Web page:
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Voltage converter plug things

Pittsburgh...
Level Contributor
26 posts
6 reviews
Voltage converter plug things

I had ordered a couple of converters, which will work “in over 150 countries”! But, as I learn, not Brasil. Sigh.

Can someone direct me to a site with appropriate sturdy plug things for brasil? I’m an idiot. Assume I know nothing. I don’t understand these things. I need to use the typical things : iPhone Apple Watch (both 5V here in us). iPad (12 V I think). Etc etc. entire trip in São Paulo

THANK YOU

9 replies to this topic
Belo Horizonte, MG
Level Contributor
588 posts
10 reviews
1. Re: Voltage converter plug things

It’s super simple. You just need a European-style 2-prong plug! They work in Brazilian sockets (obviously without the ground).

Sao Paulo, SP
Level Contributor
7 194 posts
2 reviews
2. Re: Voltage converter plug things

voltage is usually not an issue... nowadays most cell phones, ipads etc all work in both voltages 110V and 220V... just look (with a magnifying glass, lol) on what is printed on the charger itself... it usually says 100-240 volts.

we have an ipad bought in the USA and it works fine in Sao Paulo.

what you may have an issue with is the plugs (two flat ones for stuff sold in USA)... some places in Brazil have that, but not all... a simple adaptor will solve it. I would see what kind of sockets will be in the place where you will stay and then you can easily buy an adaptor for a couple of US$ in Brazil... your local host can direct you to a place if you really need one...

you are getting mixed up with watts (5W, 12W etc), but that is not impacted when you travel,

Philadelphia...
Destination Expert
for Rio de Janeiro
Level Contributor
26 256 posts
28 reviews
3. Re: Voltage converter plug things

Voltage in Brazil is not fixed. The electric current in Rio is 110 or 120 volts, 60 cycles, alternating current. Travel adapters are required for certain electric devices.

http://www.power-plugs-sockets.com/brazil/

Sao Paulo, SP
Level Contributor
7 194 posts
2 reviews
4. Re: Voltage converter plug things

the power socket in #3 is the "new" one in Brazil.

a lot of places in Brazil do NOT have that (e.g. a lot of buildings in SP...), unless it was built/rehabbed AFTER it became the "norm"... dont fret about that till you get here.

that is why I said to look first at the sockets in place where you will stay (or ask your host to send a pic of it...)... good chances it can be the old style 2 round ones and it may even have capacity to be used with the 2 flat ones too.

and an adaptor to the "old" two round style fits in the "new" 3 round too.

r c
Portland, Oregon
Level Contributor
9 651 posts
1 review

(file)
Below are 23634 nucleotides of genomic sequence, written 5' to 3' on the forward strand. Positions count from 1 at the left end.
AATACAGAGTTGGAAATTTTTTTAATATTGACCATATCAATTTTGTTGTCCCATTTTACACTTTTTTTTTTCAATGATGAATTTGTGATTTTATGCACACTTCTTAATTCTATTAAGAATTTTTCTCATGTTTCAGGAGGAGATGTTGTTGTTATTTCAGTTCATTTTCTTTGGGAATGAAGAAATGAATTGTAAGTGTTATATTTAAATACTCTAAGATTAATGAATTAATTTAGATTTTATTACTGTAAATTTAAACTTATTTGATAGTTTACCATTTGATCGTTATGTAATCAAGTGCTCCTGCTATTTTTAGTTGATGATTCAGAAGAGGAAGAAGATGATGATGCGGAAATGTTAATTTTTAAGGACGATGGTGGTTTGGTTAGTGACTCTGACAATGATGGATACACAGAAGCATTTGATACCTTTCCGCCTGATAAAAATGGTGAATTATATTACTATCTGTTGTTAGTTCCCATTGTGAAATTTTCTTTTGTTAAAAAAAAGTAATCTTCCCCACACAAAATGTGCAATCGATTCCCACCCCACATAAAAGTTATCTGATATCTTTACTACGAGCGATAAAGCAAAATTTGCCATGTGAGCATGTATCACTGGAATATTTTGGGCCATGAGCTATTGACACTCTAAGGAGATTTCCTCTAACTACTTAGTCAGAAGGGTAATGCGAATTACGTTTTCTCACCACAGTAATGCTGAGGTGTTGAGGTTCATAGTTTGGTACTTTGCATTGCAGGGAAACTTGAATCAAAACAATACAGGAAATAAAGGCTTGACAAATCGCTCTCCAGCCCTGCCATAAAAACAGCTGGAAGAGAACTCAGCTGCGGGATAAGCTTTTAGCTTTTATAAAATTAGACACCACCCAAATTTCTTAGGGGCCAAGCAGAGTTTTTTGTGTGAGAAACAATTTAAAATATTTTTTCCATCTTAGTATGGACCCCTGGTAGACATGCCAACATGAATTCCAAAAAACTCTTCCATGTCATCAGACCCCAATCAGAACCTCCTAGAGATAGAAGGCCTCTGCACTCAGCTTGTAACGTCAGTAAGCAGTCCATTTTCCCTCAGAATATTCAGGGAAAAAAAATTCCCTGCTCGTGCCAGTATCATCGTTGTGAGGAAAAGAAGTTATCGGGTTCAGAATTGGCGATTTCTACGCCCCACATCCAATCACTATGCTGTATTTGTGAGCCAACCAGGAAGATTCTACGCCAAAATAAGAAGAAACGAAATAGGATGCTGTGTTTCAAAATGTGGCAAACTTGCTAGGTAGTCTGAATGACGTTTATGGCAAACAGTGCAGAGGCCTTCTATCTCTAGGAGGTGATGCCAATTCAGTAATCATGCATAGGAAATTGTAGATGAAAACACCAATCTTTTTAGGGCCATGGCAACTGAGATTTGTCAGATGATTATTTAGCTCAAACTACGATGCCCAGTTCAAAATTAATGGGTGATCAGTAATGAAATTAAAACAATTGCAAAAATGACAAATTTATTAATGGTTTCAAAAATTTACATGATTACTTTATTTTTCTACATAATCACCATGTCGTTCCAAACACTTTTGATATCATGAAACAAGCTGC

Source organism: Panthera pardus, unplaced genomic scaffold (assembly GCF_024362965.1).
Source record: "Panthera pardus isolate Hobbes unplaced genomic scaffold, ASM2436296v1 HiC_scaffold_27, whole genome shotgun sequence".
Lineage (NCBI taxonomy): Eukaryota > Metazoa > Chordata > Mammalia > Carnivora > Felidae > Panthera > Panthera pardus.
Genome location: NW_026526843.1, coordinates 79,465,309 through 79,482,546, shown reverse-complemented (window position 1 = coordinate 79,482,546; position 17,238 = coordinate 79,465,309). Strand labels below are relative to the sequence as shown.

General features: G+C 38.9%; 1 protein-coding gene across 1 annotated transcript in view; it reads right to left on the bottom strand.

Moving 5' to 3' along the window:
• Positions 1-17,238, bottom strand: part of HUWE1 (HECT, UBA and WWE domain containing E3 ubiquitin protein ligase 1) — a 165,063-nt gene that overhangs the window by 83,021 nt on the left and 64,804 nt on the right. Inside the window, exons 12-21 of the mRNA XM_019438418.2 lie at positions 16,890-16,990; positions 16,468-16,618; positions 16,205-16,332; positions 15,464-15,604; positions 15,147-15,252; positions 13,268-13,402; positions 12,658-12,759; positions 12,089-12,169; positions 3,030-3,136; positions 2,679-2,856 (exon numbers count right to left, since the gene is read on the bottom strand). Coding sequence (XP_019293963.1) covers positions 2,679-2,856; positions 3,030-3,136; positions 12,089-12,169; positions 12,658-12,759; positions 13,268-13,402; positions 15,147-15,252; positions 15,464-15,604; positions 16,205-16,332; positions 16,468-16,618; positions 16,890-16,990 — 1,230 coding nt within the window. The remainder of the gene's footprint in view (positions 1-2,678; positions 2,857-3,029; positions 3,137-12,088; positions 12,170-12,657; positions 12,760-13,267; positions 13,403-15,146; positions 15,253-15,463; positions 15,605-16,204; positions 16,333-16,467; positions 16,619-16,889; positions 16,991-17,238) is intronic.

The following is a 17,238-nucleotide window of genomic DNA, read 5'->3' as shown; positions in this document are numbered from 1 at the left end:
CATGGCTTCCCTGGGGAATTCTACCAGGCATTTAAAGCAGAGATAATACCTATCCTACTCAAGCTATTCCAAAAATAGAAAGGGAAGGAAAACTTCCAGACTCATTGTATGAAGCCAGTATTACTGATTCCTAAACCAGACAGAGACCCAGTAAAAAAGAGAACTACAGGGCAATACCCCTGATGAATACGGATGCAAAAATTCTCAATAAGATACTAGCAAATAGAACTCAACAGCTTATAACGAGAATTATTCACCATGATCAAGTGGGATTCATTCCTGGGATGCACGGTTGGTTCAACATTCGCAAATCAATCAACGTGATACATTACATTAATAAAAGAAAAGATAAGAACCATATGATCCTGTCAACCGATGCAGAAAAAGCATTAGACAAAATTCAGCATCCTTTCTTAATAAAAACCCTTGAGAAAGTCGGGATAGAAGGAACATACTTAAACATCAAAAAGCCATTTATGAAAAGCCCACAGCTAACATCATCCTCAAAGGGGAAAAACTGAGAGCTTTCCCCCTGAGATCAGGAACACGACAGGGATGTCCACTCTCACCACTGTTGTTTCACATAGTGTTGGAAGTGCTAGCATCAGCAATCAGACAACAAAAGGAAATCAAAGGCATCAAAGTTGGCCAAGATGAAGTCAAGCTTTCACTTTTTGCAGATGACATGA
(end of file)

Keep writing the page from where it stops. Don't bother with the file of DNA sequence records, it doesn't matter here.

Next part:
5. Re: Voltage converter plug things

welcome,

many times you can get screwed if you are an unaware consumer.

if you have questions, try googling for something or if you have any travel/camping/hiking shop in your area, ask there. You maybe even to ask where you bought all of your i toys.

something to be aware of is all of the toys you bring, do you really need them all? just something to consider all of your "blingz" is that it could draw unwanted attention.

good luck

Edited: 08 June 2018, 00:19
Belo Horizonte, MG
Level Contributor
588 posts
10 reviews
6. Re: Voltage converter plug things

Apple products (and many other modern electronic items) don’t need a voltage converter as they work with both 110 and 220V. If you have any items that require a different voltage (I think you mentioned a simple digital camara in another thread) you have the choice of bringing a (heavy) voltage converter or just look for alternatives. I’d choose the latter.

There are three types of sockets in Brazil.

1. Two flat holes. Equal to USA without the (third, round) hole for the ground pin.

2. Two round holes. Equal to Europe (without a hole for ground).

3. Three round holes. This is the most unusual of the Brazilian sockets but European plug with two round pins (same as for socket type 2) works in this WITHOUT ANY trouble.

So, with one of your multi-country plug converters your likely all set. I have several of these and can access all sockets in Brazil.

London
Level Contributor
1 077 posts
1 review
7. Re: Voltage converter plug things

Note that a European 2-pin plug will not enter the modern Brazilian type N 3-pin socket because of the hexagon shape:

https:/…

but adaptors are readily available in supermarkets etc. OP doesn't say what country he's coming from but these accept both European and US plugs, if you have UK 3-pin plugs then you'll need (a) a UK to European 2-pin adaptor and (b) a European to Brazilian N type adaptor as above. Virtually all portable devices these days are multi-voltage, you can plug them into anything and they convert the current into the one required.

Edited: 10 June 2018, 21:01
London
Level Contributor
1 077 posts
1 review
8. Re: Voltage converter plug things

Correction, European 2-pin plug type C should work with Brazilian socket type N so I'd have thought the adaptors you have would work, but you don't say why you think they wouldn't.

Bucharest, Romania
Destination Expert
for Seychelles
Level Contributor
6 546 posts
420 reviews
9. Re: Voltage converter plug things

If you have a plug adapter that works with plug type C that is used in most of the European Countries (except Great Britain) then you do not need to worry it won’t work.

Miki

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